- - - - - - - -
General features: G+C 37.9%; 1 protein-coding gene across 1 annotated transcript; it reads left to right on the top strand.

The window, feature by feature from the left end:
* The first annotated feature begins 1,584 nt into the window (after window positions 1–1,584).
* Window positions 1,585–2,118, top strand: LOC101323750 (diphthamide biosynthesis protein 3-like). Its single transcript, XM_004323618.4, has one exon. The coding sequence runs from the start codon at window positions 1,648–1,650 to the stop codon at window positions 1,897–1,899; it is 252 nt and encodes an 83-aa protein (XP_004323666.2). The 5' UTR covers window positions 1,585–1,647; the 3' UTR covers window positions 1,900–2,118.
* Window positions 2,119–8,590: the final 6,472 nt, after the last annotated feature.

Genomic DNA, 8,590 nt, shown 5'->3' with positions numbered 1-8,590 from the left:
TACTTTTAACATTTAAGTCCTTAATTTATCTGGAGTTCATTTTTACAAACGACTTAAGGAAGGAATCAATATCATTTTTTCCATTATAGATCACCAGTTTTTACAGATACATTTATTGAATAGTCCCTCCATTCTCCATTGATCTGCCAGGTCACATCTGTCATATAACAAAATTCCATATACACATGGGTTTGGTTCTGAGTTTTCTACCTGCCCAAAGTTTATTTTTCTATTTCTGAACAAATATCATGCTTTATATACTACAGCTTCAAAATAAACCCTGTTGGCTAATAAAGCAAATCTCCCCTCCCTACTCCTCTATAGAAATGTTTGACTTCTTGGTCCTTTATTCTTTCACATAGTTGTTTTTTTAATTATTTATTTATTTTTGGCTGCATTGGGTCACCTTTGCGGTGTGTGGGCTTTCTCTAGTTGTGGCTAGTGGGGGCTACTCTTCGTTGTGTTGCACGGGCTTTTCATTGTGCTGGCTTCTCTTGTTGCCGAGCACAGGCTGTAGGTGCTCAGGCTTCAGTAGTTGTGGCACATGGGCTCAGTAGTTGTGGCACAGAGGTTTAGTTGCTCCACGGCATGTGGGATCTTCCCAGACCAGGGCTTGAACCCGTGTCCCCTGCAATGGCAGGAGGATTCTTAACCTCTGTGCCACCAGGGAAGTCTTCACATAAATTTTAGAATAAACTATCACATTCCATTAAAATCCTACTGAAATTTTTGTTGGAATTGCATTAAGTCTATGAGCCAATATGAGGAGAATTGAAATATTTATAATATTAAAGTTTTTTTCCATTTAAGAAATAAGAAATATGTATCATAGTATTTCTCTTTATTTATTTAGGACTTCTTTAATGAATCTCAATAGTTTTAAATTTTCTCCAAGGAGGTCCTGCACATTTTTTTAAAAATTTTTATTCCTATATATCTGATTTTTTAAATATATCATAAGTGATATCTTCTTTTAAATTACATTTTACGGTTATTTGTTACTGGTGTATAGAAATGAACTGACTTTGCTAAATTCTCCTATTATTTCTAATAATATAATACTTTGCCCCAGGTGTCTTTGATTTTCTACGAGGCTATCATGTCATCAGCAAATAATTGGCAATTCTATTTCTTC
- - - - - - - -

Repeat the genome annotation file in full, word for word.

General features: G+C 37.9%; 1 protein-coding gene across 1 annotated transcript; it reads left to right on the top strand.

The window, feature by feature from the left end:
* The first annotated feature begins 1,584 nt into the window (after window positions 1–1,584).
* Window positions 1,585–2,118, top strand: LOC101323750 (diphthamide biosynthesis protein 3-like). Its single transcript, XM_004323618.4, has one exon. The coding sequence runs from the start codon at window positions 1,648–1,650 to the stop codon at window positions 1,897–1,899; it is 252 nt and encodes an 83-aa protein (XP_004323666.2). The 5' UTR covers window positions 1,585–1,647; the 3' UTR covers window positions 1,900–2,118.
* Window positions 2,119–8,590: the final 6,472 nt, after the last annotated feature.

Genomic DNA, 8,590 nt, shown 5'->3' with positions numbered 1-8,590 from the left:
TACTTTTAACATTTAAGTCCTTAATTTATCTGGAGTTCATTTTTACAAACGACTTAAGGAAGGAATCAATATCATTTTTTCCATTATAGATCACCAGTTTTTACAGATACATTTATTGAATAGTCCCTCCATTCTCCATTGATCTGCCAGGTCACATCTGTCATATAACAAAATTCCATATACACATGGGTTTGGTTCTGAGTTTTCTACCTGCCCAAAGTTTATTTTTCTATTTCTGAACAAATATCATGCTTTATATACTACAGCTTCAAAATAAACCCTGTTGGCTAATAAAGCAAATCTCCCCTCCCTACTCCTCTATAGAAATGTTTGACTTCTTGGTCCTTTATTCTTTCACATAGTTGTTTTTTTAATTATTTATTTATTTTTGGCTGCATTGGGTCACCTTTGCGGTGTGTGGGCTTTCTCTAGTTGTGGCTAGTGGGGGCTACTCTTCGTTGTGTTGCACGGGCTTTTCATTGTGCTGGCTTCTCTTGTTGCCGAGCACAGGCTGTAGGTGCTCAGGCTTCAGTAGTTGTGGCACATGGGCTCAGTAGTTGTGGCACAGAGGTTTAGTTGCTCCACGGCATGTGGGATCTTCCCAGACCAGGGCTTGAACCCGTGTCCCCTGCAATGGCAGGAGGATTCTTAACCTCTGTGCCACCAGGGAAGTCTTCACATAAATTTTAGAATAAACTATCACATTCCATTAAAATCCTACTGAAATTTTTGTTGGAATTGCATTAAGTCTATGAGCCAATATGAGGAGAATTGAAATATTTATAATATTAAAGTTTTTTTCCATTTAAGAAATAAGAAATATGTATCATAGTATTTCTCTTTATTTATTTAGGACTTCTTTAATGAATCTCAATAGTTTTAAATTTTCTCCAAGGAGGTCCTGCACATTTTTTTAAAAATTTTTATTCCTATATATCTGATTTTTTAAATATATCATAAGTGATATCTTCTTTTAAATTACATTTTACGGTTATTTGTTACTGGTGTATAGAAATGAACTGACTTTGCTAAATTCTCCTATTATTTCTAATAATATAATACTTTGCCCCAGGTGTCTTTGATTTTCTACGAGGCTATCATGTCATCAGCAAATAATTGGCAATTCTATTTCTTC